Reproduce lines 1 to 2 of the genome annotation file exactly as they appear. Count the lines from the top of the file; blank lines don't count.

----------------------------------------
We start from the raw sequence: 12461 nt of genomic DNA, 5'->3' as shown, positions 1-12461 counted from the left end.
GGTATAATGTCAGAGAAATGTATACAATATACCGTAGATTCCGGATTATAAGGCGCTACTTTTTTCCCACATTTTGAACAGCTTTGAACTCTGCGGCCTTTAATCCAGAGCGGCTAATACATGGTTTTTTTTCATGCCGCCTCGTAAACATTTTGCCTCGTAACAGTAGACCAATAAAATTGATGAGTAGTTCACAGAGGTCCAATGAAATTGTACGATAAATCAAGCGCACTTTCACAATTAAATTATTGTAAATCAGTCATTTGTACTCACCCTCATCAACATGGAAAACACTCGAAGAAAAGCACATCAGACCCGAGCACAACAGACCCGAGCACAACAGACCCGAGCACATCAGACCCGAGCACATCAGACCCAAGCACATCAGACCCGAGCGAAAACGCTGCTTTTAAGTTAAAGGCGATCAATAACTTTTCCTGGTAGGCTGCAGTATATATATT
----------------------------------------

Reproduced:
We start from the raw sequence: 12461 nt of genomic DNA, 5'->3' as shown, positions 1-12461 counted from the left end.
GGTATAATGTCAGAGAAATGTATACAATATACCGTAGATTCCGGATTATAAGGCGCTACTTTTTTCCCACATTTTGAACAGCTTTGAACTCTGCGGCCTTTAATCCAGAGCGGCTAATACATGGTTTTTTTTCATGCCGCCTCGTAAACATTTTGCCTCGTAACAGTAGACCAATAAAATTGATGAGTAGTTCACAGAGGTCCAATGAAATTGTACGATAAATCAAGCGCACTTTCACAATTAAATTATTGTAAATCAGTCATTTGTACTCACCCTCATCAACATGGAAAACACTCGAAGAAAAGCACATCAGACCCGAGCACAACAGACCCGAGCACAACAGACCCGAGCACATCAGACCCGAGCACATCAGACCCAAGCACATCAGACCCGAGCGAAAACGCTGCTTTTAAGTTAAAGGCGATCAATAACTTTTCCTGGTAGGCTGCAGTATATATATT